[Taxacom] Robust argument

Richard Zander Richard.Zander at mobot.org
Sun Jun 28 17:03:11 CDT 2009

(Snarl, gnash.)

Yes, yes, okay, I see your point about irretrievablity in general,
Richard, and agree. 

However, the environment provides selection. The role of selection is
commonly large, pace the inveterate neutralists, and stabilizing
selection over thousands and millions of years is the basis for
taxonomy, being that which keeps species together instead of just
mutating into a stochastic blur of traits. 

Lack of information on environmental effects on phylogenetics removes an
important dimension in phylogenetic analysis. (The dog didn't bark that
night. Can we make a deduction?)

Also, to what extent does some evo-devo gene complex as it exists in the
present in different species help track phylogenetically changes in
morphological trait complexes over geological time that correlate with
selection pressures that change as environments change (whew, long
sentence, isn't it)? If there is a mutation in the gene complex that
matters in terms of selection on the basis of expressed traits (making
the gene complex truly representative of a different expressed trait
liable to environmental selection), then convergence must occur as
different species adapt to the same environments, and this will screw up
phylogenetic analysis, which assumes no or little convergence.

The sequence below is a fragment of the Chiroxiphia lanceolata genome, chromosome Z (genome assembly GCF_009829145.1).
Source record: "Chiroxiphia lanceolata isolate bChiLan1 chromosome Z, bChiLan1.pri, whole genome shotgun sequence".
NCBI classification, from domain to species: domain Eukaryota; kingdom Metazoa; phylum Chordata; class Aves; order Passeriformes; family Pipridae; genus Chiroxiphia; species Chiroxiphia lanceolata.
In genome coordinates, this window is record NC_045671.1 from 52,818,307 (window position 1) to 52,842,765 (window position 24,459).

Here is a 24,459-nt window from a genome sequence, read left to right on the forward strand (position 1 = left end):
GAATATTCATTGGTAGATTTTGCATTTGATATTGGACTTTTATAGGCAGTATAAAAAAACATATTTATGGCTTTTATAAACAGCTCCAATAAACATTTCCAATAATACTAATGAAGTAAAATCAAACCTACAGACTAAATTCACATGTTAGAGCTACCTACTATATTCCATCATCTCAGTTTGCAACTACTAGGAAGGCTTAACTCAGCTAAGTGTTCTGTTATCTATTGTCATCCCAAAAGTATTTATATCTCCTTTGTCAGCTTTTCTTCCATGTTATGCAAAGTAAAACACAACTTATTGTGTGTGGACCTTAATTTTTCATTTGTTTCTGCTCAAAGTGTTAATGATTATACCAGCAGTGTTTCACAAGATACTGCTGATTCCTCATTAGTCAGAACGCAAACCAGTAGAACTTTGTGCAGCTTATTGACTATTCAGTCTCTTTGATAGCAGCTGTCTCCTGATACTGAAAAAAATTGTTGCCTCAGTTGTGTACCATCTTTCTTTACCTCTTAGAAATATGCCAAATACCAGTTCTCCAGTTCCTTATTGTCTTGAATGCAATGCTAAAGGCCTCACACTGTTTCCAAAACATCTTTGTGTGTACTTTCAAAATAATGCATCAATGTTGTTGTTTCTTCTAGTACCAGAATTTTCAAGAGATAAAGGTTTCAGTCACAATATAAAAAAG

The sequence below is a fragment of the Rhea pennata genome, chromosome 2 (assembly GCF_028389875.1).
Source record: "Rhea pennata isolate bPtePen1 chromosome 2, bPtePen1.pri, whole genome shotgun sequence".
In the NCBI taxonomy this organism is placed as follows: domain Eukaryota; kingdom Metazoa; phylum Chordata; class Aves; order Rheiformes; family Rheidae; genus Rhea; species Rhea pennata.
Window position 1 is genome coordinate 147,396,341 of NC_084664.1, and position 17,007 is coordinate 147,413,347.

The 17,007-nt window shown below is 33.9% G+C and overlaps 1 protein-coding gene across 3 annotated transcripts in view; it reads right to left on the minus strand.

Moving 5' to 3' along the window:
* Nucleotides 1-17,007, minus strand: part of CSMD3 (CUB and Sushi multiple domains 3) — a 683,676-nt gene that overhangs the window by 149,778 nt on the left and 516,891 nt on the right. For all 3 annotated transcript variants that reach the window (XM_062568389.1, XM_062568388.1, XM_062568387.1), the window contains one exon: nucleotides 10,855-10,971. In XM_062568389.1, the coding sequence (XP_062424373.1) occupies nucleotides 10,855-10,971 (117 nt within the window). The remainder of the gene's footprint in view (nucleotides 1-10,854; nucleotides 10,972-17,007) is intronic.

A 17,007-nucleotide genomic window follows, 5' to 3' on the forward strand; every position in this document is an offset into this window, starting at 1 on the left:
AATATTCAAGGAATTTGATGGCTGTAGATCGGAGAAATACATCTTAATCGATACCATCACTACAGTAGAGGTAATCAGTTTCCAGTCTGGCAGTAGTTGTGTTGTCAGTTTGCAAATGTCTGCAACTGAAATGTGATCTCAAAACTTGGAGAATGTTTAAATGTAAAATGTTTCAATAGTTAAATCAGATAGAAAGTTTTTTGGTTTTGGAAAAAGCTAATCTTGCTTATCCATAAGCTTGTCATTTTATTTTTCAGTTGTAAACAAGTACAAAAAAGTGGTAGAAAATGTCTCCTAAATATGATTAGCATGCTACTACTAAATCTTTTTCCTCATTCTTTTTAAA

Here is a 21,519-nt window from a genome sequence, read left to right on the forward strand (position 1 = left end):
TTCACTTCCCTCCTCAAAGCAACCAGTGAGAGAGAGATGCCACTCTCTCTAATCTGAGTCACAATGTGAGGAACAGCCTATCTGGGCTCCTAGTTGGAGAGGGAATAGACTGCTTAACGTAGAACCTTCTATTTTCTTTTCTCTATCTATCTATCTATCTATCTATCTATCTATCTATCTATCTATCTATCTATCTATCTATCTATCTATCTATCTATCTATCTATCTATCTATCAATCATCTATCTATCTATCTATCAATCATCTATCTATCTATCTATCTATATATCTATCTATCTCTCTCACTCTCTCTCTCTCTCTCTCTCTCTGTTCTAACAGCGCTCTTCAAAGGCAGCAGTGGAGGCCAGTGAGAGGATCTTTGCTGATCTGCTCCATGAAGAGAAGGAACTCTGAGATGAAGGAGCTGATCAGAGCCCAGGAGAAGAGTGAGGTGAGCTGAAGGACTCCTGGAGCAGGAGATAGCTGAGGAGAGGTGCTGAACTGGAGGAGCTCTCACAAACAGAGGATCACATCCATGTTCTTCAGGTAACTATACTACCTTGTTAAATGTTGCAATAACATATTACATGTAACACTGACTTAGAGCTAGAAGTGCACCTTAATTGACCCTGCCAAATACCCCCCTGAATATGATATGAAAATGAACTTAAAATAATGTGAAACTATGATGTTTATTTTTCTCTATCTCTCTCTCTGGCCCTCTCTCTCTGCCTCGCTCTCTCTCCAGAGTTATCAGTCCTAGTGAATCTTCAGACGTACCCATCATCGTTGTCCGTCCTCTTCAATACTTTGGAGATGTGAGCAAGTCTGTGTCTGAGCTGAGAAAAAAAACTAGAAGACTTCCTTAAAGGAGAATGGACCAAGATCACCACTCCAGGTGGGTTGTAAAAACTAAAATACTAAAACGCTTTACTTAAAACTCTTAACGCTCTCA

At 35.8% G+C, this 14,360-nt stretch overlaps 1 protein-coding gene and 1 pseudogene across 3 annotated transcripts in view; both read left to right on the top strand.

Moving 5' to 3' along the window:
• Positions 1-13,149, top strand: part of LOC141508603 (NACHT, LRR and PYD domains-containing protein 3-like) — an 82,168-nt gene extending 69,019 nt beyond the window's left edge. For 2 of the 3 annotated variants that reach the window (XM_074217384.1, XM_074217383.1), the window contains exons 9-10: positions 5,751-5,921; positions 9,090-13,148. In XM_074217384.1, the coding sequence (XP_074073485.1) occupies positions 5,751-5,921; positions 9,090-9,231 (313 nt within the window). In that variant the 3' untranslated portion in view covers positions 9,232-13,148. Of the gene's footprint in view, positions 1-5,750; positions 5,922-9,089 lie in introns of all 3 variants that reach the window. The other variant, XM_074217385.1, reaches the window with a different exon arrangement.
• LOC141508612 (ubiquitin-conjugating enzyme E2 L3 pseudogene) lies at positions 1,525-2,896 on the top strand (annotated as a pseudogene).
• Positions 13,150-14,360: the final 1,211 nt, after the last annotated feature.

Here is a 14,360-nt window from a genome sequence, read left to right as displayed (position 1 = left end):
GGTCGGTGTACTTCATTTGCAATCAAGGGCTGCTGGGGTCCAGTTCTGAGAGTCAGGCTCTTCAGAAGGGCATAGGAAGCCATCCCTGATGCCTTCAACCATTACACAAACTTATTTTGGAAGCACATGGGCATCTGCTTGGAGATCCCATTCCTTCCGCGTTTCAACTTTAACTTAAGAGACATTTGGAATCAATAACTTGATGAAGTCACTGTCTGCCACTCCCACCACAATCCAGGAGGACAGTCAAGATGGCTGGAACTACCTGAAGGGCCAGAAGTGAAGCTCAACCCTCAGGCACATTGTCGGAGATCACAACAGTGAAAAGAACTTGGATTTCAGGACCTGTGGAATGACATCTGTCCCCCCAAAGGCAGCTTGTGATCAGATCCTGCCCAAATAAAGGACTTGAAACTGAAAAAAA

Richard H. Zander 
Voice: 314-577-0276
Missouri Botanical Garden
PO Box 299
St. Louis, MO 63166-0299 USA
richard.zander at mobot.org
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-----Original Message-----
From: taxacom-bounces at mailman.nhm.ku.edu
[mailto:taxacom-bounces at mailman.nhm.ku.edu] On Behalf Of Richard Pyle
Sent: Sunday, June 28, 2009 4:14 PM
To: Richard Zander; 'Bob Mesibov'; michael.heads at yahoo.com
Cc: taxacom at mailman.nhm.ku.edu
Subject: Re: [Taxacom] Robust argument


> Well, that morphology which is a combination of genetics plus 
> environment is only partly in the genome. The environment 
> part is not retrievable.

Ummmm...and to what extent is the environment part (i.e., without
underpinnings) infromative about phylogeny (at least across what most of
would refer to as evolutionary time scales)?

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